Unsafe Canning Methods from the past. 

with Sharon Peterson

Canning methods come down to two styles: water bath or under pressure. Learn here which one you should be using for different kinds of foods - any why! SimplyCanning.com uses USDA safety methods.

“But my grandmother always did it this way” Canning methods have come a long way since grandma's time. Yet, some canning methods are still being used that are not considered safe anymore.

Don't risk it,  leave it in the past.

If you are using home canning recipes handed down from your mother or grandmother… be aware of the safety issues. 

Some of these recipes are Fine!  Go ahead and use them.  But be aware of current USDA recommendations.  Things have changed since grandmas times.  New Bacteria have developed. Acidity levels have changed in our foods.  Check out those recipes against new studies. 

USDA Extension?  Do they really know best?

Now I can just hear some of you saying.... that the USDA is just being overly cautious. You don't trust their recommendations.    I truly have considered that issue. I'm not one to just go with the govt flow. So when I hear that the recommendations are over the top too conservative.  I really DID think about it.  Honestly!

Maybe they are....  However, I decided for myself that my peace of mind is worth the small amount of effort to abide by the suggested procedures.  You have to decide too.  

This is what it comes down to for me.  Remember, you can’t see, smell or taste botulism. It is not a risk worth taking.

Open Kettle Canning

In this method hot sterilized jars are filled with hot food. The seals and lids are placed on the jar an the food is allowed to cool. Often with jams and jellies the jars are inverted on thier tops.  Thus this is sometimes called the "inversion method".

This usually creates a good seal, however, while placing your food in the hot jar, the food is exposed to air and the utensils used to transfer it into the jar. Even during this short time, your food may become contaminated. While you have food that is sealed, it is not necessarily sterilized. Spoilers may have entered your jars.  

I know women who do this with their Jam recipes and Jellies. They would probably roll their eyes at me.  They have had no problems….yet.  

I have been tempted to try this method. After all they didn’t have any problems……..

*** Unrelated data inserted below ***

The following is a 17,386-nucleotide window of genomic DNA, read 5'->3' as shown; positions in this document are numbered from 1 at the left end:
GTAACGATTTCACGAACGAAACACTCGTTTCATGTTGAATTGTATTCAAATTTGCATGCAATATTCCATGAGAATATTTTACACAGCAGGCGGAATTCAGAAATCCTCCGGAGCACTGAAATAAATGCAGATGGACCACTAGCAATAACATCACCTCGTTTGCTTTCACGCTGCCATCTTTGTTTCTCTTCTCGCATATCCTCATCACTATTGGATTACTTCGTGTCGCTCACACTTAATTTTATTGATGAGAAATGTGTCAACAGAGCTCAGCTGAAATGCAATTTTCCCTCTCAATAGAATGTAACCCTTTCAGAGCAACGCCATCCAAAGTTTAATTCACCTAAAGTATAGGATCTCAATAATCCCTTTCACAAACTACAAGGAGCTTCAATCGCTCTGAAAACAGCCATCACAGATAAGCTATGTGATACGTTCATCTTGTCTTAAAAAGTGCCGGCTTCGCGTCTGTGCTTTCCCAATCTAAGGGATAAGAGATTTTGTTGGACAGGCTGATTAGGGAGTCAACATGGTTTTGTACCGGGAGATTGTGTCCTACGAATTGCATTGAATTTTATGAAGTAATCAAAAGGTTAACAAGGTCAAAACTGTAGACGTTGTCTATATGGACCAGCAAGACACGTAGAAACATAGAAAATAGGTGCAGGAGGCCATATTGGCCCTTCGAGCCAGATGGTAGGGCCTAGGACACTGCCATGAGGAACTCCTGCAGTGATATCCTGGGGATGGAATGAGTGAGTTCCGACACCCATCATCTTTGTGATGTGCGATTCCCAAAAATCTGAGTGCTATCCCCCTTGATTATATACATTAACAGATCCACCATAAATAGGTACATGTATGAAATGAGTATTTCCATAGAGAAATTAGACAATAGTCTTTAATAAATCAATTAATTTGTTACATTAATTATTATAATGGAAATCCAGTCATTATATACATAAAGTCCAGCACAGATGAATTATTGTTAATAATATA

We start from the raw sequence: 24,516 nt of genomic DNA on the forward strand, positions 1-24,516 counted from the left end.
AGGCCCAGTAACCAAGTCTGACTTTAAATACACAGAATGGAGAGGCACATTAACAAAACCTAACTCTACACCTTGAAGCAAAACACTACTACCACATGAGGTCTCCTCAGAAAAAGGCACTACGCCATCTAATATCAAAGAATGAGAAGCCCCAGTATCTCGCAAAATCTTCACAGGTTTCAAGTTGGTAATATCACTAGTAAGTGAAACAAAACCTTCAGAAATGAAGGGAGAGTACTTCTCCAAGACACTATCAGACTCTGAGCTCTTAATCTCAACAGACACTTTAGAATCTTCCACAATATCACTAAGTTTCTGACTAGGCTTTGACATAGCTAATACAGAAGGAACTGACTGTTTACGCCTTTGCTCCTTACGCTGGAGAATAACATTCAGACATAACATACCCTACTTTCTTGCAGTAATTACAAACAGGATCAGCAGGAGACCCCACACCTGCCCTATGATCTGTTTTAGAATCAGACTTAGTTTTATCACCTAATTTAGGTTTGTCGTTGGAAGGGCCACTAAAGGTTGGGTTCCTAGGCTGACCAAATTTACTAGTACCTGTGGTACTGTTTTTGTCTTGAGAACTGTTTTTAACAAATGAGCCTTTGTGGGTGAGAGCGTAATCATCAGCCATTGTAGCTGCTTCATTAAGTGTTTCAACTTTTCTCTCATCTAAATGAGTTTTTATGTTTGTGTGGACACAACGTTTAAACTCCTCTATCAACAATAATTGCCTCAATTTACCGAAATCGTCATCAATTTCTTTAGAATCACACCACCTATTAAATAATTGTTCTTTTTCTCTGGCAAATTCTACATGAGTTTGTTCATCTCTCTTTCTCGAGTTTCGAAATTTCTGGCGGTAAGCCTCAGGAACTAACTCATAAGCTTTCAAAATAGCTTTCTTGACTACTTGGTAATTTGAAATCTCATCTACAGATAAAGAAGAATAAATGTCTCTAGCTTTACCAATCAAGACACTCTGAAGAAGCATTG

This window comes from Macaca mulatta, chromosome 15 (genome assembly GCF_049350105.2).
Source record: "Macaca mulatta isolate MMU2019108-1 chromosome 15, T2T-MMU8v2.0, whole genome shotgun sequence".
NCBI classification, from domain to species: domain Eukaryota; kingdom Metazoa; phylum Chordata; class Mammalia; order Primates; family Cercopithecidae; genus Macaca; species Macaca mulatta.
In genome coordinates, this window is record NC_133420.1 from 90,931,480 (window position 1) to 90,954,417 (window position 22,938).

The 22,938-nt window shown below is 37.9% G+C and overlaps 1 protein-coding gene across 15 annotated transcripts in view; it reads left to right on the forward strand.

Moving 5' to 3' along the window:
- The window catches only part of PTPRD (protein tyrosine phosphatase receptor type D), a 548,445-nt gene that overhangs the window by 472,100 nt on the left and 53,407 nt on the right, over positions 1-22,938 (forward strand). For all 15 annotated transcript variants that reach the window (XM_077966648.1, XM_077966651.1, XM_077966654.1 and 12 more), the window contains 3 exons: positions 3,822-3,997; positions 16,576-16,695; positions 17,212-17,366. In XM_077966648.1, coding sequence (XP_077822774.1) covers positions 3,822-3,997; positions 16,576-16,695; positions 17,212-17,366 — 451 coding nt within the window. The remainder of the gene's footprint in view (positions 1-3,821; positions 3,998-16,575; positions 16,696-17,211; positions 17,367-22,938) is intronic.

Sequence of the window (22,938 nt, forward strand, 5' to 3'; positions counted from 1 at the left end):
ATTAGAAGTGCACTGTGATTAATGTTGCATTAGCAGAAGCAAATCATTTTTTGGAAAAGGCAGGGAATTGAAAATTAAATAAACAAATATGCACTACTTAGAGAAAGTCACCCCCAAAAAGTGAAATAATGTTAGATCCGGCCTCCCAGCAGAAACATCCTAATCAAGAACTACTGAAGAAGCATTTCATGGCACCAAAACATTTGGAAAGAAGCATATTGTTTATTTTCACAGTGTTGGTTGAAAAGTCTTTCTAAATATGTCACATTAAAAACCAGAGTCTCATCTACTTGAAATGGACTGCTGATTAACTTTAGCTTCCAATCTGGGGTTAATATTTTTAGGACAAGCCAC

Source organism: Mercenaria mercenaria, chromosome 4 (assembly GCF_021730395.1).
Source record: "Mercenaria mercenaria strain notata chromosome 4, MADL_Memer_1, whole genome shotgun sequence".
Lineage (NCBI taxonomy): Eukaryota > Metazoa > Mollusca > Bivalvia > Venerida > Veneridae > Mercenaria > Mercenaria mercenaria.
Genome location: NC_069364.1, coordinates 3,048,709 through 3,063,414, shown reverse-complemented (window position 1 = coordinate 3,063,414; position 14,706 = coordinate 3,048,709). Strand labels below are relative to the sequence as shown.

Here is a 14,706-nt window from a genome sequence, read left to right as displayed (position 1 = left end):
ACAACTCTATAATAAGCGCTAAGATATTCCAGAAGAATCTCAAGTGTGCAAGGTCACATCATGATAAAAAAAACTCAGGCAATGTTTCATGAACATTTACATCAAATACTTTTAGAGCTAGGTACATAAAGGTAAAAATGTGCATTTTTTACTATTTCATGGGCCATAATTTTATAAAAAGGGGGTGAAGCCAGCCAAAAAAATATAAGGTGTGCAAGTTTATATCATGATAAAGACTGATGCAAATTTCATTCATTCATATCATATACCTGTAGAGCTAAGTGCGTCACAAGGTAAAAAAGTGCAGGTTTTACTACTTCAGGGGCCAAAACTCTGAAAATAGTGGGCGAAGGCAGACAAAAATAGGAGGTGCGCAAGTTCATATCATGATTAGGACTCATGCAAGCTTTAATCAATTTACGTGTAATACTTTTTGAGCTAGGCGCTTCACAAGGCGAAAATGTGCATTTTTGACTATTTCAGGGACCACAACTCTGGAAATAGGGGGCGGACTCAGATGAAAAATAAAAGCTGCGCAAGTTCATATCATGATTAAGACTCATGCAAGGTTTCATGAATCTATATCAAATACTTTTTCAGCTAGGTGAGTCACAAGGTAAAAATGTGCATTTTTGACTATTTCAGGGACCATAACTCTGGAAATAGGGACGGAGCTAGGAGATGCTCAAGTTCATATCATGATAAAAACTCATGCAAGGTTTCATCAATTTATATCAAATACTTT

However, every time I think about it, I’m uneasy. I decided to take the extra step and process using the suggested recommendations.  I LOVE peace of mind. Why take the chance? The added effort is minimal.

Oven Canning

Oven Canning Oven processing is another unsafe method. This involves processing the filled jars in the oven. Ovens are not consistent enough to be sure they reach the heat level needed to kill botulism.

Oven temperatures may vary.  The dry heat produced in ovens does not penetrate the jars as quickly. Heat circulation is not the same in an oven.  

There is also a method of preserving dry goods that is called 'oven canning'.  This is not canning at all so don't get them mixed up.  And oven canning dried goods is not safe either.  By heating in the oven you will most likely introduce moisture into your jar of dried goods.  Then the jar seals that moisture in and spoilage is likely.

Other unsafe methods

How about processing your jars in a dishwasher? ….no not safe.  

You can certainly use the dishwasher to wash your jars and keep them warm before packing. But it is not safe to try to process food packed jars using a dishwasher.  

How about adding aspirin to your jars?  Nope… NOT safe either.

Decision Time: You have to decide for yourself.

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Any statements or claims about the possible health benefits conferred by any foods have not been evaluated by the Food & Drug Administration and are not intended to diagnose, treat, cure or prevent any disease. You are encouraged to verify all canning and food preservation advice on the USDA food preservation website. 

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